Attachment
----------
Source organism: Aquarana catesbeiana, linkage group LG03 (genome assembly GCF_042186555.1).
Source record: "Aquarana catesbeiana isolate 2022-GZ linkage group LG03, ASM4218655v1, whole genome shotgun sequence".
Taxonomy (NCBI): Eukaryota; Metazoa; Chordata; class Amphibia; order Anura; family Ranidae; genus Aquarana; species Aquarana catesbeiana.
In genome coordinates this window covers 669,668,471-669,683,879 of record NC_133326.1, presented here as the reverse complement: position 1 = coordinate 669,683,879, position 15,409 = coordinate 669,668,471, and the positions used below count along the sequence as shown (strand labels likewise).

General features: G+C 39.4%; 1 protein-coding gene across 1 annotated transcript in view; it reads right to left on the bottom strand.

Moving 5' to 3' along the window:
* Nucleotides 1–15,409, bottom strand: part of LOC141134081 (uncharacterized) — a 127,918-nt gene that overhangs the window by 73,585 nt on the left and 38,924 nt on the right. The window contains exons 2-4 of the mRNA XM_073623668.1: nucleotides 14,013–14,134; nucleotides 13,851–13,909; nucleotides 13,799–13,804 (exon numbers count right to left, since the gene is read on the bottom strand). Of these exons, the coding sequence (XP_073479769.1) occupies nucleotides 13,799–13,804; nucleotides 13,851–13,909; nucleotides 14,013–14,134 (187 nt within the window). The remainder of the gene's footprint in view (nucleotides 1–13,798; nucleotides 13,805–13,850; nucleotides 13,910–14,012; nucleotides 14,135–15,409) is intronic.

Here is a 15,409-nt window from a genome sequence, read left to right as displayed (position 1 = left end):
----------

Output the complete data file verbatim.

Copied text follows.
Source organism: Aquarana catesbeiana, linkage group LG03 (genome assembly GCF_042186555.1).
Source record: "Aquarana catesbeiana isolate 2022-GZ linkage group LG03, ASM4218655v1, whole genome shotgun sequence".
Taxonomy (NCBI): Eukaryota; Metazoa; Chordata; class Amphibia; order Anura; family Ranidae; genus Aquarana; species Aquarana catesbeiana.
In genome coordinates this window covers 669,668,471-669,683,879 of record NC_133326.1, presented here as the reverse complement: position 1 = coordinate 669,683,879, position 15,409 = coordinate 669,668,471, and the positions used below count along the sequence as shown (strand labels likewise).

General features: G+C 39.4%; 1 protein-coding gene across 1 annotated transcript in view; it reads right to left on the bottom strand.

Moving 5' to 3' along the window:
* Nucleotides 1–15,409, bottom strand: part of LOC141134081 (uncharacterized) — a 127,918-nt gene that overhangs the window by 73,585 nt on the left and 38,924 nt on the right. The window contains exons 2-4 of the mRNA XM_073623668.1: nucleotides 14,013–14,134; nucleotides 13,851–13,909; nucleotides 13,799–13,804 (exon numbers count right to left, since the gene is read on the bottom strand). Of these exons, the coding sequence (XP_073479769.1) occupies nucleotides 13,799–13,804; nucleotides 13,851–13,909; nucleotides 14,013–14,134 (187 nt within the window). The remainder of the gene's footprint in view (nucleotides 1–13,798; nucleotides 13,805–13,850; nucleotides 13,910–14,012; nucleotides 14,135–15,409) is intronic.

Here is a 15,409-nt window from a genome sequence, read left to right as displayed (position 1 = left end):